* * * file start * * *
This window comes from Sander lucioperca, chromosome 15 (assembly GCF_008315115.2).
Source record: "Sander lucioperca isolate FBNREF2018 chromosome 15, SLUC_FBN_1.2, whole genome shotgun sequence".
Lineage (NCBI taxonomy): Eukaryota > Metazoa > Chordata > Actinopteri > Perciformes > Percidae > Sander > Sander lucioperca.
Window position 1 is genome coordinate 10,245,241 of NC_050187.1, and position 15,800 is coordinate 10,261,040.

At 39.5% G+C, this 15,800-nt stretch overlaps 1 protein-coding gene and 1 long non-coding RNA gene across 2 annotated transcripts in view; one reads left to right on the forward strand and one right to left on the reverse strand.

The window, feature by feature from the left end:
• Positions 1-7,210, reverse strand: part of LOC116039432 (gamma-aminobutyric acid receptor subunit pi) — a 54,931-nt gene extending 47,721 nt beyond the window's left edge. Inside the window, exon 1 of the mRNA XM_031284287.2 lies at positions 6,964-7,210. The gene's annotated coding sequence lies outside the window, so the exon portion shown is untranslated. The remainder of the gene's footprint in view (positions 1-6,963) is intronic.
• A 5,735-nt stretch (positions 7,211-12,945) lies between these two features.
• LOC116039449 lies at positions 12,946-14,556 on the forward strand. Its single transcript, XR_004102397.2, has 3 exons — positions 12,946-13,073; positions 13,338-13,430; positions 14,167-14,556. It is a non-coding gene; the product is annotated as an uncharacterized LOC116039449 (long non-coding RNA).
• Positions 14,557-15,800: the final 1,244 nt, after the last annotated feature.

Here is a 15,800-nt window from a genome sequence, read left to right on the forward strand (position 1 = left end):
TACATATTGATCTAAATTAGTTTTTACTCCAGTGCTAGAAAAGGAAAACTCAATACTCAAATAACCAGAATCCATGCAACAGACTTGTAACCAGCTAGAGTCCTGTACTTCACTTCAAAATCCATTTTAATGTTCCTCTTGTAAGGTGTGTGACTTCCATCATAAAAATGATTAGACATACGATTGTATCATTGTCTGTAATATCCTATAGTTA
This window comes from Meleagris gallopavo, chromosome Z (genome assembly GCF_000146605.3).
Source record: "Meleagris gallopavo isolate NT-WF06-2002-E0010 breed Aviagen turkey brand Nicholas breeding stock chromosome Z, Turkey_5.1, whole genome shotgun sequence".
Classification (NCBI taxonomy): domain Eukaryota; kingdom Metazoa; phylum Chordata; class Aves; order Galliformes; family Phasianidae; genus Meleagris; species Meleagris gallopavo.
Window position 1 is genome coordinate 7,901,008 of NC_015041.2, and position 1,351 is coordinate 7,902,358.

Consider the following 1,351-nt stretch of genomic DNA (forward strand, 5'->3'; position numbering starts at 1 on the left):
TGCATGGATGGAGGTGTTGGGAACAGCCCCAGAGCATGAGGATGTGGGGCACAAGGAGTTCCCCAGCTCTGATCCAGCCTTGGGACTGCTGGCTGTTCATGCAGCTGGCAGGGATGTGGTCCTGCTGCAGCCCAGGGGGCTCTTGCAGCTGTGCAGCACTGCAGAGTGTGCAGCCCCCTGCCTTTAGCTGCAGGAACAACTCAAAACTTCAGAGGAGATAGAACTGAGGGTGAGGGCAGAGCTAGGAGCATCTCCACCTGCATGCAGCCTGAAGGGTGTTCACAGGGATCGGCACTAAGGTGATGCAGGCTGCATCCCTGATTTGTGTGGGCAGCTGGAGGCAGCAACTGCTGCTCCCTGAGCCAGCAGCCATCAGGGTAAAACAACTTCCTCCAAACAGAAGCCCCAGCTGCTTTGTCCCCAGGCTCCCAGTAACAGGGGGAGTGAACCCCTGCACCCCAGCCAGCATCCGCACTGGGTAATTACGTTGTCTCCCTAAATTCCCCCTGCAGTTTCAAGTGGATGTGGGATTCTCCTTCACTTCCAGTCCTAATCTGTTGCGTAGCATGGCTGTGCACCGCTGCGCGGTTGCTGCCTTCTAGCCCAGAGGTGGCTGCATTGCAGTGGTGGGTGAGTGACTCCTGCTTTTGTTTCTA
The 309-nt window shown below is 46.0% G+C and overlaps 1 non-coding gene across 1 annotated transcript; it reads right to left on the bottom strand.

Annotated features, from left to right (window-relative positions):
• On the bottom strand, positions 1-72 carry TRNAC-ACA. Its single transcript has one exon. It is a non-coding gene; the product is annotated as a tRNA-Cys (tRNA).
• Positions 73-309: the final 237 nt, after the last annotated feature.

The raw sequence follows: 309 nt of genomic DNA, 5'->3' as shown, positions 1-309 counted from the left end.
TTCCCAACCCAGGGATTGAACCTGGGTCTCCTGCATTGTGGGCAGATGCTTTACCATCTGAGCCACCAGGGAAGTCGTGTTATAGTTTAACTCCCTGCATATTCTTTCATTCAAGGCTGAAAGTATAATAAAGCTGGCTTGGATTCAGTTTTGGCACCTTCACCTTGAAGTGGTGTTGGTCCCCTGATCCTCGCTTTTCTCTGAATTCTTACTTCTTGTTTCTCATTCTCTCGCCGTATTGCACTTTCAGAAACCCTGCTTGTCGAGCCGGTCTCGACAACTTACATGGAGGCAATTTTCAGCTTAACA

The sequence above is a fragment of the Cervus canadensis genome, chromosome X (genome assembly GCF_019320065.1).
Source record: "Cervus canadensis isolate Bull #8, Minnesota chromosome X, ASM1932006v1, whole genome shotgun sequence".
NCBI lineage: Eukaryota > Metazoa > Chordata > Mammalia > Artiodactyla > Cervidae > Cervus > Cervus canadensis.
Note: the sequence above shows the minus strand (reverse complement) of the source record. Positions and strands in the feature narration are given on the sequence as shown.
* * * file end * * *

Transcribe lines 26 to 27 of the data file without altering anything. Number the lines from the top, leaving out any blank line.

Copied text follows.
Source record: "Cervus canadensis isolate Bull #8, Minnesota chromosome X, ASM1932006v1, whole genome shotgun sequence".
NCBI lineage: Eukaryota > Metazoa > Chordata > Mammalia > Artiodactyla > Cervidae > Cervus > Cervus canadensis.